November 28, 1896


JAMA. 1896;XXVII(22):1162-1163. doi:10.1001/jama.1896.02431000038007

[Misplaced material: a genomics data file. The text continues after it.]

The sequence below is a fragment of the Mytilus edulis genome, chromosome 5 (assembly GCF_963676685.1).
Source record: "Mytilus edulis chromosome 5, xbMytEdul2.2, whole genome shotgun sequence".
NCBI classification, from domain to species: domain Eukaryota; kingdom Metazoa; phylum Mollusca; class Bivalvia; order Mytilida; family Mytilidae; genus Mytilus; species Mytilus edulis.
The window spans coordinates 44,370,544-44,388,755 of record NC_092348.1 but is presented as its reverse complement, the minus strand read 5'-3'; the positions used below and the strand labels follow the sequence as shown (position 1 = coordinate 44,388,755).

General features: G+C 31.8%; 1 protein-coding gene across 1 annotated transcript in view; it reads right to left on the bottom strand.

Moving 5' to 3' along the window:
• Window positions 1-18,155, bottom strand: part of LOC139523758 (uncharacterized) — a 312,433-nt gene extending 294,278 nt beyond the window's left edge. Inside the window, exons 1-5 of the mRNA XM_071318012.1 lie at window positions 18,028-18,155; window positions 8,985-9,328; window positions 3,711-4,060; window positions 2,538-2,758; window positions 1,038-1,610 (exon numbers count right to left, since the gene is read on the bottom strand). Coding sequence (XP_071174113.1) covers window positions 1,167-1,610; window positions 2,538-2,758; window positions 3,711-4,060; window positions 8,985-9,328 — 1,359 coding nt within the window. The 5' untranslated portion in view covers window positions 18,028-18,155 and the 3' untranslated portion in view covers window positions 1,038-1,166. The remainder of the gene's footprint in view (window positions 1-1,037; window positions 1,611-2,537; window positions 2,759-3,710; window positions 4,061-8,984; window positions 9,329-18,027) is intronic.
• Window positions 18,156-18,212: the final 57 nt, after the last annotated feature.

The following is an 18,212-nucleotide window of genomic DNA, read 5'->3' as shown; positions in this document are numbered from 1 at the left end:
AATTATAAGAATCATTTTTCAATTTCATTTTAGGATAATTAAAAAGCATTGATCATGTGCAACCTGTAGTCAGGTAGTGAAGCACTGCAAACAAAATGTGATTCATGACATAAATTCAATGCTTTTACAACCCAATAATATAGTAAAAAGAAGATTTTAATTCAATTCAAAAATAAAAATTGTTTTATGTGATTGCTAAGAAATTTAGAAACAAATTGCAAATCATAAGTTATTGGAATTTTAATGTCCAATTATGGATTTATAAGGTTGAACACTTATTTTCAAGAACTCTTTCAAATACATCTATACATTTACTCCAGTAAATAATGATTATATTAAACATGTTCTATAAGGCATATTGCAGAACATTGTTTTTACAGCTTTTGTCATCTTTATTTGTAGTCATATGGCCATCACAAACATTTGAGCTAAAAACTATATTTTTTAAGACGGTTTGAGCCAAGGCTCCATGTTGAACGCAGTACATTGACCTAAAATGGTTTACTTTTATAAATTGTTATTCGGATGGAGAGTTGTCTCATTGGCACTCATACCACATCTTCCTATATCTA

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The seat of language, or rather of ordinary motor speech, has generally been held to be in Broca's convolution or the foot of the third frontal, and the lesion of aphasic disorder of the motor type has been considered as there located, at least in right-handed subjects. The expression of and communication of ideas is, however, not strictly confined to speech, and we have therefore among the different species of aphasia an amimia, or lack of capability of expression by signs, and agraphia or inability to do the same by writing. This last has been called by Charcot " aphasia of the hand," a term that has a certain appropriateness, but which lacks the essential element of aphasia in that writing is an indirect and accessory method of the conveyance of ideas, not the important and primary one. The real and only aphasia of the hand properly so-called, as Professor Grasset says

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